Limited competition might be keeping prices for aircraft, engines and maintenance services artificially high, the boss of British Airways parent International Airlines Group warned.
Chief executive Willie Walsh was speaking at the Iata annual meeting in Miami alongside a representative of Airbus and engine manufacturer General Electric.
“We really have to start pushing back as airlines on our costs where they’re driven by a limited number of suppliers and the choice available to us is very limited,” he told the meeting.
The cost of maintaining aircraft to a high standard was “escalating”, he said.
“In many cases, the cost of doing that bears no relation to the cost or to the service you’re getting,” he added.
Walsh indicated that he had initiated an investigation through Iata of costs for services such as engine maintenance, to see if there was scope for legal action, the Financial Times reported.
He did not specify what kind of action he might support.
“It may be that at the end of the day those of us who think this needs to be investigated will be disappointed and there will be nothing there,” Walsh said. “But I doubt that.”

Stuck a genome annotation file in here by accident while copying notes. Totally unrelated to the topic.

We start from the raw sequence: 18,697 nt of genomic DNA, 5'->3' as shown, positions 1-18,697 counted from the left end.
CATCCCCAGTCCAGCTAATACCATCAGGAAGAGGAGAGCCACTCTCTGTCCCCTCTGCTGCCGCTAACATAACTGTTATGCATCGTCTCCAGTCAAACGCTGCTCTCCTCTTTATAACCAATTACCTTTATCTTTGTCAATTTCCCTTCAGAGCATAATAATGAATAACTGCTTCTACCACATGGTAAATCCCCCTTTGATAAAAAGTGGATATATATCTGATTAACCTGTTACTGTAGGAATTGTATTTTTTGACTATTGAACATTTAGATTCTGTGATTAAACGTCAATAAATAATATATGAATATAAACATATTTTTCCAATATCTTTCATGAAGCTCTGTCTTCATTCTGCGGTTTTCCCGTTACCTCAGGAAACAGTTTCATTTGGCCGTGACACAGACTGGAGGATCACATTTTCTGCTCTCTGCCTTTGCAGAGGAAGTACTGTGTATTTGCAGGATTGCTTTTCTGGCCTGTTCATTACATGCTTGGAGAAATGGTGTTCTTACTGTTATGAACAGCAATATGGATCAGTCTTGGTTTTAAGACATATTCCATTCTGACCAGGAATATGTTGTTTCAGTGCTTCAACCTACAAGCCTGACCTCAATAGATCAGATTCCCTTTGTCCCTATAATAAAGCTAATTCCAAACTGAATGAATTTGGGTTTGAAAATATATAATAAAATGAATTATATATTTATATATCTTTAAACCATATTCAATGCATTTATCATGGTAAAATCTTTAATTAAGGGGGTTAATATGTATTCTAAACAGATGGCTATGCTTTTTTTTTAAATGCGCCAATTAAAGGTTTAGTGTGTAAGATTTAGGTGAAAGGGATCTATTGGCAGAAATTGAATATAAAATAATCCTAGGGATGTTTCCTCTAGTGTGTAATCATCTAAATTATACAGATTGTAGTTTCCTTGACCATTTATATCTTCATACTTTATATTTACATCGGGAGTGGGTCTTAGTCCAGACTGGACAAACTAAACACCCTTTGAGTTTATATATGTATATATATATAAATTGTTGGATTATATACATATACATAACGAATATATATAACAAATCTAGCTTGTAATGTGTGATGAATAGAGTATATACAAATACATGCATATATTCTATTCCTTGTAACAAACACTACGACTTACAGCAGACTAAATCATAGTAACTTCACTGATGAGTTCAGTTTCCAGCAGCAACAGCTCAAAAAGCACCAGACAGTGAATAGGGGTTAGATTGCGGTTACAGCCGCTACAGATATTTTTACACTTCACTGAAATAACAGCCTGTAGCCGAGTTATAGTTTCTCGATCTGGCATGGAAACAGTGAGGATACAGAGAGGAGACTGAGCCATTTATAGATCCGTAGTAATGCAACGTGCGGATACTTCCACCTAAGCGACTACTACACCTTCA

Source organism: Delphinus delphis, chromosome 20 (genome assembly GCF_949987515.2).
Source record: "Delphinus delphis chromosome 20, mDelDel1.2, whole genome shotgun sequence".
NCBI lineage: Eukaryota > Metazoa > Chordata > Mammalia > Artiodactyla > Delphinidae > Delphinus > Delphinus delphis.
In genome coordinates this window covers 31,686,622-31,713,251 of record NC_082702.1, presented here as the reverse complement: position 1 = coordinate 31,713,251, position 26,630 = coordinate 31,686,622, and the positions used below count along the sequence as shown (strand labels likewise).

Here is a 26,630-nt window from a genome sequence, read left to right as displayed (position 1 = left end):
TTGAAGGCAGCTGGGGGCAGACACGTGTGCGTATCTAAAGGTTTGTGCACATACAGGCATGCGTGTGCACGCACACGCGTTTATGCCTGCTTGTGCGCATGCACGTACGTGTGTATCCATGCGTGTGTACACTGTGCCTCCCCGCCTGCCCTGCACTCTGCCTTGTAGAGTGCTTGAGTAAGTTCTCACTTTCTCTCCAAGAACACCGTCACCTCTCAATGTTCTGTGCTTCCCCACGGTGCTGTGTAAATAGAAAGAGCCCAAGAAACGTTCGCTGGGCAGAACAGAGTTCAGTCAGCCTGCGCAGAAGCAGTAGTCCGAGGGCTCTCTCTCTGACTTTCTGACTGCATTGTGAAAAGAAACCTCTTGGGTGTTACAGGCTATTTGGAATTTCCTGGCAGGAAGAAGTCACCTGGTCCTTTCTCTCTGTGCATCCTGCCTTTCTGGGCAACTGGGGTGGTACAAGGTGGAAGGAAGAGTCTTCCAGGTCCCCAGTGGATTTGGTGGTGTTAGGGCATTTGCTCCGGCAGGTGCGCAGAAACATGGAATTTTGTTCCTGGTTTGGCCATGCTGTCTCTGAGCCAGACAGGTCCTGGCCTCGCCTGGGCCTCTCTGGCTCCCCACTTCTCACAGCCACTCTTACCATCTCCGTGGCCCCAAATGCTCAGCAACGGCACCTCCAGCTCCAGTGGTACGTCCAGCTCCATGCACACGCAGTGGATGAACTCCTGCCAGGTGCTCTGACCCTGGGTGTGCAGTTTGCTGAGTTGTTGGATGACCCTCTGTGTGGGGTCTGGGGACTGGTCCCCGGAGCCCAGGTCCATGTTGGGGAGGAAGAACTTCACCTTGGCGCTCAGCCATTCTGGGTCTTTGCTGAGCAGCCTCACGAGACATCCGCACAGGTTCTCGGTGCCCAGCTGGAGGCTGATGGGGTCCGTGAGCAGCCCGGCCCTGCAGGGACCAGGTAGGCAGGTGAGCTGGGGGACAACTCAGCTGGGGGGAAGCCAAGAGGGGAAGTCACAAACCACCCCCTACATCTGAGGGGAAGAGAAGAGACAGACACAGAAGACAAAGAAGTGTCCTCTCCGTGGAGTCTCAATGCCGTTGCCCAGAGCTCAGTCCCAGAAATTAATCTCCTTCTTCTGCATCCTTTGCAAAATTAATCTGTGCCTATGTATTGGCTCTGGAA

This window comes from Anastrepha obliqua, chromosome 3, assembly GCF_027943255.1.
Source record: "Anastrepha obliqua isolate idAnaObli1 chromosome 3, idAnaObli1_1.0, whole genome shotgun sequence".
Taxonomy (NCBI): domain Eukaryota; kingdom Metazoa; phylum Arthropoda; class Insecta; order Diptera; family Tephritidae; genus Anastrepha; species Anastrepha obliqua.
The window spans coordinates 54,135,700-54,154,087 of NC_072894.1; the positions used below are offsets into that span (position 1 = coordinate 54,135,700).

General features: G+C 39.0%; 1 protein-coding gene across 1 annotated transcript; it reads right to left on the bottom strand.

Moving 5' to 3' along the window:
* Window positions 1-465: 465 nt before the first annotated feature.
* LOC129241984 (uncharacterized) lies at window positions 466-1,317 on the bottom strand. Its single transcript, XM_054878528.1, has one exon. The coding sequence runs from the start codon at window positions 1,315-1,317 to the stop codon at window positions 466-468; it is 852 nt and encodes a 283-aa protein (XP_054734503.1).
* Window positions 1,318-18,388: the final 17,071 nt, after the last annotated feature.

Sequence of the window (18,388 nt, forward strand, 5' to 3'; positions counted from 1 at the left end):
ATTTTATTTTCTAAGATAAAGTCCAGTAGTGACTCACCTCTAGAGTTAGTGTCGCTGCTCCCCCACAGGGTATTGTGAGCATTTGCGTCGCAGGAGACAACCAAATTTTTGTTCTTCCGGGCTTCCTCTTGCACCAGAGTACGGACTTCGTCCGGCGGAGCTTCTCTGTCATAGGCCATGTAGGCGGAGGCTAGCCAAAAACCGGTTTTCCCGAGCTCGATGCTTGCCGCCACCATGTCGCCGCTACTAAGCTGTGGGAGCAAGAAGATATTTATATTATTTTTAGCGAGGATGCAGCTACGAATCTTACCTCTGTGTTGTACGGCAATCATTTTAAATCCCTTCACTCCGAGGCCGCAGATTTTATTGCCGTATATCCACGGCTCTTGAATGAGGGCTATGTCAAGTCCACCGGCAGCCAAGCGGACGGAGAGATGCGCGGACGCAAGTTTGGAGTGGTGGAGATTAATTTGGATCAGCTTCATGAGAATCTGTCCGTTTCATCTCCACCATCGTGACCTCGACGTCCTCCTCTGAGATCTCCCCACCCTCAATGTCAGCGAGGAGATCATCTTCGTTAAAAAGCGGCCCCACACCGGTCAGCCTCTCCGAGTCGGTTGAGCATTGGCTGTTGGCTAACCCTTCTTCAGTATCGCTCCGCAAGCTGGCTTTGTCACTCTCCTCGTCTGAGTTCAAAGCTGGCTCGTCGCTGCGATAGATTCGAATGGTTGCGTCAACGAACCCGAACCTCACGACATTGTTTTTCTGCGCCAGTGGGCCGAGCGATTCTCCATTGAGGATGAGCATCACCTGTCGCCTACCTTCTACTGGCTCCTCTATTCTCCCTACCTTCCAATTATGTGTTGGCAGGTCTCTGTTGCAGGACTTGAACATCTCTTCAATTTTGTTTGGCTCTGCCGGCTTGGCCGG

He won backing from Alexandre de Juniac, chief executive of Air France-KLM.
“We totally support and share his concern,” he said. “We have been among the first to ring the bell on that.”
Walsh made it clear that aircraft ordering decisions had been affected by concerns over competition.
IAG had preferred Airbus’s A380 superjumbo to the latest Boeing 747-800 because Airbus offered a choice of engine suppliers, he said.
Walsh expressed support for efforts by Canada’s Bombardier and Brazil’s Embraer to break into the commercial jet market and boost competition.
He also expressed hope that Rolls-Royce, which currently supplies engines only for wide-body jets, might rejoin the narrow-body market.
Airbus chief executive, Fabrice Brégier, responded by saying that the competition between his company and Boeing was “very tough”. “This is why we are still the only two competitors in town,” he said.
David Joyce, chief executive of GE Aviation, said engine makers faced a challenge. They were pressed when developing new engines to come up with designs that would reduce fuel consumption by as much as 20% but needed to do so in a way that would not push maintenance costs “off the chart”.
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